THE STATE INFORMATION CENTRE, A GOVERNMENT THINK-TANK IN BEIJING:
"Bernanke specializes in research into the Great Depression. He has no problem in terms of academic capability and the experience needed to keep stable growth.
"He pays more attention to price stability than Greenspan, including prices in the capital markets. "Bernanke is more conservative, but he was also quite quick to respond to the economic slowdown."
DONG XIAN'AN, CHIEF MACRO ECONOMIST, INDUSTRIAL SECURITIES, SHANGHAI
"It's crucial to have the most swift and coordinated effort in terms of global financial and economic policies to address the crisis. And the monetary policy of U.S. Fed, led by Bernanke, has contributed a lot.
"We can basically trust Bernanke to protect the value of U.S. assets and guard global economic growth.
"However, China should not put all its hope on the Fed to safeguard its national interest."
TAKAHIDE NAGASAKI, CHIEF FX STRATEGIST, DAIWA SECURITIES SMBC, TOKYO
"Financial markets had thought that there was a good chance Bernanke would be reappointed.
"When you look at responses to last year's financial crisis, bold action was taken and the market reacted to that favorably. I don't think there will be any major impact but it should be positive for stock and bond markets in the sense that an element of uncertainty has been removed."
"If you look back and see what Bernanke has done over the last couple of years the general consensus is that an appropriate policy has been delivered. To even suggest that he may not be returned at this stage would be a very dangerous thing and introduce uncertainty to the market, which would not be welcome right now."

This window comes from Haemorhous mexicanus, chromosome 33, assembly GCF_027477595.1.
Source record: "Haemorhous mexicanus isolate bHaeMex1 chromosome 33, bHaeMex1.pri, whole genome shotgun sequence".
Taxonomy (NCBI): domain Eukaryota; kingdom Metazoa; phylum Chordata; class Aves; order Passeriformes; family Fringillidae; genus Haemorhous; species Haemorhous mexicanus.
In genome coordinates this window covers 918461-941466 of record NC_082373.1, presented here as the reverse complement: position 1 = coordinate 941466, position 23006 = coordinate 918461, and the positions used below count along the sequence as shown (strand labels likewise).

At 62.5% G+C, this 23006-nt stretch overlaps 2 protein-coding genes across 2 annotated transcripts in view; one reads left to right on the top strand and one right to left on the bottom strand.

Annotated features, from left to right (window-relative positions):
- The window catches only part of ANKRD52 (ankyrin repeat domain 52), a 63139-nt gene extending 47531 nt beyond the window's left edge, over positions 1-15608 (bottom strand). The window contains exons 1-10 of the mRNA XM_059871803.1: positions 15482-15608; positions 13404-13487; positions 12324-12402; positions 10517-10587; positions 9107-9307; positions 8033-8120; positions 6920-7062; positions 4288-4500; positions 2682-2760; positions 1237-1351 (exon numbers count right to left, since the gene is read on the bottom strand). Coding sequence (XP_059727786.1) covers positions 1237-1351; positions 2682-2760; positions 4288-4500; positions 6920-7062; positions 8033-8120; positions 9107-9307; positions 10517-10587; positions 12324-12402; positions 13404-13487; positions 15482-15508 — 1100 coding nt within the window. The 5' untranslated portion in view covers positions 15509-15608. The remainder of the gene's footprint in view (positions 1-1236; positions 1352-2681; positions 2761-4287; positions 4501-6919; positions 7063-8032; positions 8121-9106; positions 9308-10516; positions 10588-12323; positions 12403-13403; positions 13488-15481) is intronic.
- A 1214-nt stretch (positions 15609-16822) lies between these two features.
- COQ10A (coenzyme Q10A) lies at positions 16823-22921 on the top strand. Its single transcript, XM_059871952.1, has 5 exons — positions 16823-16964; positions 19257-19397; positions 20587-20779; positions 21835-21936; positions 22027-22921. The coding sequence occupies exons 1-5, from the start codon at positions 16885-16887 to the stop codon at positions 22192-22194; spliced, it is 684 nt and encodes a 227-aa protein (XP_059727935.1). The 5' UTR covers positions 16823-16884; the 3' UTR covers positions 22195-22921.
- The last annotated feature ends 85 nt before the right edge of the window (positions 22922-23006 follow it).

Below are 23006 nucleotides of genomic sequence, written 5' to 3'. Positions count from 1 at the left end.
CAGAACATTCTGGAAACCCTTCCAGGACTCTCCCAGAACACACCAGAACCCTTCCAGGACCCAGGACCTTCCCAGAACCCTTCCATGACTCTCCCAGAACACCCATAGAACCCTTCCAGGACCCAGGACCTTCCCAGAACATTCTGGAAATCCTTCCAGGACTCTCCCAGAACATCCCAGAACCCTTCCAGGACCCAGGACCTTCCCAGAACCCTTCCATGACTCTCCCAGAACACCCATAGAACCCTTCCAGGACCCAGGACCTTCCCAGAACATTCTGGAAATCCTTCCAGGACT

"There was never a doubt he would be reappointed. He has had to face huge challenges, namely the credit crisis and related downturn.
"He has dealt with it promptly and avoided a depression. So far, so good. But there are challenges ahead and he will have draw on his own experience and learn from Japan's policy initiatives in tackling depression, which were very often too late."
"Bernanke's staying means no dramatic and unexpected change in U.S. monetary policy, which should make the Bank of Korea's future moves more predictable than with a new man in the Fed.
"The South Korean central bank would likely move along with other central banks in rate tightening although the rising asset prices are really a concern.
"I don't think the present Bank of Korea governor Lee Seong-tae will be reappointed early next year, which is another uncertainty for the future monetary policy in Korea."
- Financial market reaction to the news was muted. U.S. stock futures were marginally lower following a lackluster performance overnight on Wall Street.
- Bernanke,55, has led the Fed and the U.S. economy during its most tumultuous period since the Great Depression of the 1930s. The announcement on Tuesday will end any lingering worries about who might head the central bank as the economy recovers. - Bernanke was appointed by President George W. Bush to succeed Alan Greenspan and is a widely respected monetary scholar who has long called for a more open central bank.
Reporting by Simon Rabinovitch, Mantik Kusjanto, Lee Chyen Yee, Anirban Nag, Umesh Desai, Aiko Hayashi, Masayuki Kitano, Harry Suhartono, Miyoung Kim, Seo Eun-kyung, Langi Chiang in Asia, and Megan Davies in New York